Using AWS Lambda with AWS X-Ray - AWS Lambda

Using AWS Lambda with AWS X-Ray

You can use AWS X-Ray to visualize the components of your application, identify performance bottlenecks, and troubleshoot requests that resulted in an error. Your Lambda functions send trace data to X-Ray, and X-Ray processes the data to generate a service map and searchable trace summaries.

      Service map showing nodes for Lambda functions, X-Ray, Amazon S3 and CloudWatch Logs

If you've enabled X-Ray tracing in a service that invokes your function, Lambda sends traces to X-Ray automatically. The upstream service, such as Amazon API Gateway, or an application hosted on Amazon EC2 that is instrumented with the X-Ray SDK, samples incoming requests and adds a tracing header that tells Lambda to send traces or not.

To trace requests that don't have a tracing header, enable active tracing in your function's configuration.

To enable active tracing

  1. Open the Functions page on the Lambda console.

  2. Choose a function.

  3. Choose Configuration and then choose Monitoring tools.

  4. Choose Edit.

  5. Under AWS X-Ray, enable Active tracing.

  6. Choose Save.


X-Ray has a perpetual free tier. Beyond the free tier threshold, X-Ray charges for trace storage and retrieval. For details, see AWS X-Ray pricing.

Your function needs permission to upload trace data to X-Ray. When you enable active tracing in the Lambda console, Lambda adds the required permissions to your function's execution role. Otherwise, add the AWSXRayDaemonWriteAccess policy to the execution role.

X-Ray applies a sampling algorithm to ensure that tracing is efficient, while still providing a representative sample of the requests that your application serves. The default sampling rule is 1 request per second and 5 percent of additional requests. This sampling rate cannot be configured for Lambda functions.

In X-Ray, a trace records information about a request that is processed by one or more services. Services record segments that contain layers of subsegments. Lambda records a segment for the Lambda service that handles the invocation request, and one for the work done by the function. The function segment comes with subsegments for Initialization, Invocation and Overhead.

The following example shows a trace with 2 segments. Both are named my-function, but one is type AWS::Lambda and the other is AWS::Lambda::Function. The function segment is expanded to show its subsegments.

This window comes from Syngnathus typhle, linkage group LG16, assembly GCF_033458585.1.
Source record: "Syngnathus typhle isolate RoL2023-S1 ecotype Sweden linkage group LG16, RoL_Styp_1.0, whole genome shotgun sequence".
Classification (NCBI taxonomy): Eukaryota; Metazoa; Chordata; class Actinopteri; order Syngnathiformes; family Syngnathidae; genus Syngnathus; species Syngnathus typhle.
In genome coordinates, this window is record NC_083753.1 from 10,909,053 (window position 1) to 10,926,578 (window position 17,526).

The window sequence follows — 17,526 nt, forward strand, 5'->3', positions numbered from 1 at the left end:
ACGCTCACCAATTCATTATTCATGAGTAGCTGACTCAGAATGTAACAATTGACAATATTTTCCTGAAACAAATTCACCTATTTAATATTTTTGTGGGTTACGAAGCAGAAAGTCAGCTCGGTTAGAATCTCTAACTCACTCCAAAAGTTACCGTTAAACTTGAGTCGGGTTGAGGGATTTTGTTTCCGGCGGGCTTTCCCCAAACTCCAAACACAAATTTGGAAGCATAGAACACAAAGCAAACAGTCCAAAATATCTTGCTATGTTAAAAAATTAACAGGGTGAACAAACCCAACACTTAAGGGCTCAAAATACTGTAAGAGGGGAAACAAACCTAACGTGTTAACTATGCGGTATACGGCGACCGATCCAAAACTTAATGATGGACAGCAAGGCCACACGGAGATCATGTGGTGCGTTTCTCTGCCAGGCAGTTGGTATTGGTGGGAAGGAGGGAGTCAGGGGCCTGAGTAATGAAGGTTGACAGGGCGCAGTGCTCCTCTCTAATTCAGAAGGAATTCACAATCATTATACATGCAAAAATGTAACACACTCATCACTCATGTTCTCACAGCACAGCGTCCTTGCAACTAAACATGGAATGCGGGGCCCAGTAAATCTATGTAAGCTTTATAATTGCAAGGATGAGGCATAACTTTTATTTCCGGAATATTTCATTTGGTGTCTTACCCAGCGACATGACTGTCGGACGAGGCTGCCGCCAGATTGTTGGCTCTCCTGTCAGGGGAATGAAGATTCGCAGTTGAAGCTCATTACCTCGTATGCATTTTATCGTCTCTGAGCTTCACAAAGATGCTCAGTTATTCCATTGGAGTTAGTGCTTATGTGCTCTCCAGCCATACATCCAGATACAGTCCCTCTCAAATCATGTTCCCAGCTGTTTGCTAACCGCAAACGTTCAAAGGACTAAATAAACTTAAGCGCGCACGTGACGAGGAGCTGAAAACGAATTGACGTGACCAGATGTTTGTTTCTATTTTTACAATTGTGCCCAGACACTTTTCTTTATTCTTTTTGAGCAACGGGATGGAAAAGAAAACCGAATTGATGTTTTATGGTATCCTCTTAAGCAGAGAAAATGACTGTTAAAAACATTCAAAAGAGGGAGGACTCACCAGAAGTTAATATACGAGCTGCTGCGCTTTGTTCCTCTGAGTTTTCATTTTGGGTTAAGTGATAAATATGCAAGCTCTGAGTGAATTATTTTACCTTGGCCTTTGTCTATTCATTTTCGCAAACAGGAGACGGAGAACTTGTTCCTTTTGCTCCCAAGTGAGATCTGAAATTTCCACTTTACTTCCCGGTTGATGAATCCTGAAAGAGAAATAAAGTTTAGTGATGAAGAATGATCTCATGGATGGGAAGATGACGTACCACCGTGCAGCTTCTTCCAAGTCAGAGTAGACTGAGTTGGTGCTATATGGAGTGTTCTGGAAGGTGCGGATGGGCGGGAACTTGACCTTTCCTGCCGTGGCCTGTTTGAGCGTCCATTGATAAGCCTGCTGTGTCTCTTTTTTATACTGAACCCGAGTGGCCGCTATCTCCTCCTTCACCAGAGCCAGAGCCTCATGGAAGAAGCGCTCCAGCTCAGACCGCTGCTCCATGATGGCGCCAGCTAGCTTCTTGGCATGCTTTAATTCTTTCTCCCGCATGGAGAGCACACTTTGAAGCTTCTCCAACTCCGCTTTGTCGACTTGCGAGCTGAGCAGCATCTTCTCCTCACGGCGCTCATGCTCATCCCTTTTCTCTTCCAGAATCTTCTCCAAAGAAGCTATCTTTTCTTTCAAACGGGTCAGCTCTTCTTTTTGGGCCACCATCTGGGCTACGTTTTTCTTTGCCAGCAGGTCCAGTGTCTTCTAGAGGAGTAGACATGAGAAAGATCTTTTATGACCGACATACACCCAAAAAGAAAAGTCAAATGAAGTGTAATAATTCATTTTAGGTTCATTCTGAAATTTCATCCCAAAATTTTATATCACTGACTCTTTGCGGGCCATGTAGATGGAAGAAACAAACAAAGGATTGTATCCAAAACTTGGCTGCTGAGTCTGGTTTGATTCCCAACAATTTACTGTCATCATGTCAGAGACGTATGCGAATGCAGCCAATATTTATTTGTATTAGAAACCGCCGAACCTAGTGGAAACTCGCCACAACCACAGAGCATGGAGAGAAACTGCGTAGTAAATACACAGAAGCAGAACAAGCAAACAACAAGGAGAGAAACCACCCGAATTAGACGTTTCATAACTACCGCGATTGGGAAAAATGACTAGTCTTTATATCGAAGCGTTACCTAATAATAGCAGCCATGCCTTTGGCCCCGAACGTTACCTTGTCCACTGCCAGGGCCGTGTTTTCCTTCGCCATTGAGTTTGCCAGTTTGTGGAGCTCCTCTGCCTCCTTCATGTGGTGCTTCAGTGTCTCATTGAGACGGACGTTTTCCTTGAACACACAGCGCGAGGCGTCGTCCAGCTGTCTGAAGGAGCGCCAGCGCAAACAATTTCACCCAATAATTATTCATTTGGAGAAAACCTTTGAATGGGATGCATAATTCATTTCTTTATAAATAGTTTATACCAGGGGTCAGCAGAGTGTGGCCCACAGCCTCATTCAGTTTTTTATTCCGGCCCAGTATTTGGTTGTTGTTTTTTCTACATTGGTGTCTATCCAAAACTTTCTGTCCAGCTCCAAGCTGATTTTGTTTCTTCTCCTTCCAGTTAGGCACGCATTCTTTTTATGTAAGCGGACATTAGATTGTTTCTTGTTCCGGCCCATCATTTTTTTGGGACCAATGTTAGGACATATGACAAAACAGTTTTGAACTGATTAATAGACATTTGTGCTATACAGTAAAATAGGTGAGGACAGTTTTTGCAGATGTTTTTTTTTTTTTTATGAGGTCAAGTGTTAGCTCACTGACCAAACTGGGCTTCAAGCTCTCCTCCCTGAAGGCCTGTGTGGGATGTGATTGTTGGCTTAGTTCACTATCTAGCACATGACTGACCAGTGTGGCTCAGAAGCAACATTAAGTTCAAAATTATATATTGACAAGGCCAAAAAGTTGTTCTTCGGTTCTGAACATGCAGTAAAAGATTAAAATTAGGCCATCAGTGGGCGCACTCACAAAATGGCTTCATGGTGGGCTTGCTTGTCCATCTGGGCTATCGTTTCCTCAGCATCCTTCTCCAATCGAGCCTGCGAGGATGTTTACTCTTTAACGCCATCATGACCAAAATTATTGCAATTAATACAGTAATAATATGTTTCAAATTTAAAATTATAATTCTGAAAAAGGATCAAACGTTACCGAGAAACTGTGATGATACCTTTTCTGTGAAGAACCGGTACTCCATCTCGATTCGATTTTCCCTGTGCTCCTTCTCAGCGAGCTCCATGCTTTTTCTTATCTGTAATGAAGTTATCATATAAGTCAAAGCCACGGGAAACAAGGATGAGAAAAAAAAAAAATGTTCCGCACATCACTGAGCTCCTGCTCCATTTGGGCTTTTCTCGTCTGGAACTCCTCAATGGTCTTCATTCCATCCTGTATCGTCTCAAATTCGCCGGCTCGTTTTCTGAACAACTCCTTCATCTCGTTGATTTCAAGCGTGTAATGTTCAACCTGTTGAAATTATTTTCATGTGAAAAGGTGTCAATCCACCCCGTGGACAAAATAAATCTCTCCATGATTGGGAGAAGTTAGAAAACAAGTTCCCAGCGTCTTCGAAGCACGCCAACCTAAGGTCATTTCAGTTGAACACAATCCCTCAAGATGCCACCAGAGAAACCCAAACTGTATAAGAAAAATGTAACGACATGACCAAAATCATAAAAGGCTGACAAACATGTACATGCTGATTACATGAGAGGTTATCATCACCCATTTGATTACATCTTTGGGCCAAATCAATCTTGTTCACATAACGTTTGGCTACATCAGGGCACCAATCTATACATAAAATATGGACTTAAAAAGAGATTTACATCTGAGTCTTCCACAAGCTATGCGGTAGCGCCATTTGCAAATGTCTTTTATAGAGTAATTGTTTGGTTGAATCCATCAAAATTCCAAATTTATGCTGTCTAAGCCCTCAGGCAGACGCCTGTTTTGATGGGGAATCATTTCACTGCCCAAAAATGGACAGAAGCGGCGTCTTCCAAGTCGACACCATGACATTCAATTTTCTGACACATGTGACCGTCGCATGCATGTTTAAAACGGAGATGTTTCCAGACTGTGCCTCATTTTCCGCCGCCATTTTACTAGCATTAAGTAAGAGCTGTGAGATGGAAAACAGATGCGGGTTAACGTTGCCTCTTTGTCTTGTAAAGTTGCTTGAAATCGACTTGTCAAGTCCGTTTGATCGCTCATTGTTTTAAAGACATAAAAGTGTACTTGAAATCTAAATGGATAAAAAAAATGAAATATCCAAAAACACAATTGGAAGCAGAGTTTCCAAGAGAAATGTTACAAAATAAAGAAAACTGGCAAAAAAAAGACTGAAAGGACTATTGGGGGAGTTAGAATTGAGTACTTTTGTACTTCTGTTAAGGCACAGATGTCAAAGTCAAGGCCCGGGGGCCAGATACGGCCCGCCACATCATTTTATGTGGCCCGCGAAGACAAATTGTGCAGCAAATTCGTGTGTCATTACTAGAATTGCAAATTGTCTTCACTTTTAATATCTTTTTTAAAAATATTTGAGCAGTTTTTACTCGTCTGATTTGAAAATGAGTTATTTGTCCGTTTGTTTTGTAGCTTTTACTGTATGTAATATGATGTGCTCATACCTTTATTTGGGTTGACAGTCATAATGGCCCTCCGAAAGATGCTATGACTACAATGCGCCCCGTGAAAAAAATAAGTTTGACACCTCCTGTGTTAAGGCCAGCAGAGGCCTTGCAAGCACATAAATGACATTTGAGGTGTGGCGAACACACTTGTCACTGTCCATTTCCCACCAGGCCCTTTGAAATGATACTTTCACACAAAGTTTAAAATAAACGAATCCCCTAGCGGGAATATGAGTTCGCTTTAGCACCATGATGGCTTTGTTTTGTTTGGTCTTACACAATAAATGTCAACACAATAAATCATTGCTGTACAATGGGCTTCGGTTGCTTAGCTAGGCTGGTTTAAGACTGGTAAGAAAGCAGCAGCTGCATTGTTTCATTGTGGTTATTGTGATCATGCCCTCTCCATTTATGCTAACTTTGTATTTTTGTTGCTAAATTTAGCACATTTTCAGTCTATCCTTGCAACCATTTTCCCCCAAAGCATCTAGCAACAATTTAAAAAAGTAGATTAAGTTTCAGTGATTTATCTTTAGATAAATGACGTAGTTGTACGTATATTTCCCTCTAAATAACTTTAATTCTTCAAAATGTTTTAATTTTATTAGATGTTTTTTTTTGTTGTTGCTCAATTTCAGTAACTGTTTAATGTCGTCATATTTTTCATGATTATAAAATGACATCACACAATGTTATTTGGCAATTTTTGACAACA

In Lambda, you can use the X-Ray SDK to extend the Invocation subsegment with additional subsegments for downstream calls, annotations, and metadata. You can't access the function segment directly or record work done outside of the handler invocation scope.

See the following topics for a language-specific introduction to tracing in Lambda:

For a full list of services that support active instrumentation, see Supported AWS services in the AWS X-Ray Developer Guide.

Execution role permissions

Lambda needs the following permissions to send trace data to X-Ray. Add them to your function's execution role.

These permissions are included in the AWSXRayDaemonWriteAccess managed policy.

The AWS X-Ray daemon

Instead of sending trace data directly to the X-Ray API, the X-Ray SDK uses a daemon process. The AWS X-Ray daemon is an application that runs in the Lambda environment and listens for UDP traffic that contains segments and subsegments. It buffers incoming data and writes it to X-Ray in batches, reducing the processing and memory overhead required to trace invocations.

The Lambda runtime allows the daemon to up to 3 percent of your function's configured memory or 16 MB, whichever is greater. If your function runs out of memory during invocation, the runtime terminates the daemon process first to free up memory.

The daemon process is fully managed by Lambda and cannot be configured by the user. All segments generated by function invocations are recorded in the same account as the Lambda function. The daemon cannot be configured to redirect them to any other account.

For more information, see The X-Ray daemon in the X-Ray Developer Guide.

Enabling active tracing with the Lambda API

To manage tracing configuration with the AWS CLI or AWS SDK, use the following API operations:

The following example AWS CLI command enables active tracing on a function named my-function.

aws lambda update-function-configuration --function-name my-function \ --tracing-config Mode=Active

Tracing mode is part of the version-specific configuration that is locked when you publish a version of your function. You can't change the tracing mode on a published version.

Enabling active tracing with AWS CloudFormation

To enable active tracing on an AWS::Lambda::Function resource in an AWS CloudFormation template, use the TracingConfig property.

Example function-inline.yml – Tracing configuration

Resources: function: Type: AWS::Lambda::Function Properties: TracingConfig: Mode: Active ...

For an AWS Serverless Application Model (AWS SAM) AWS::Serverless::Function resource, use the Tracing property.

Example template.yml – Tracing configuration

Resources: function: Type: AWS::Serverless::Function Properties: Tracing: Active ...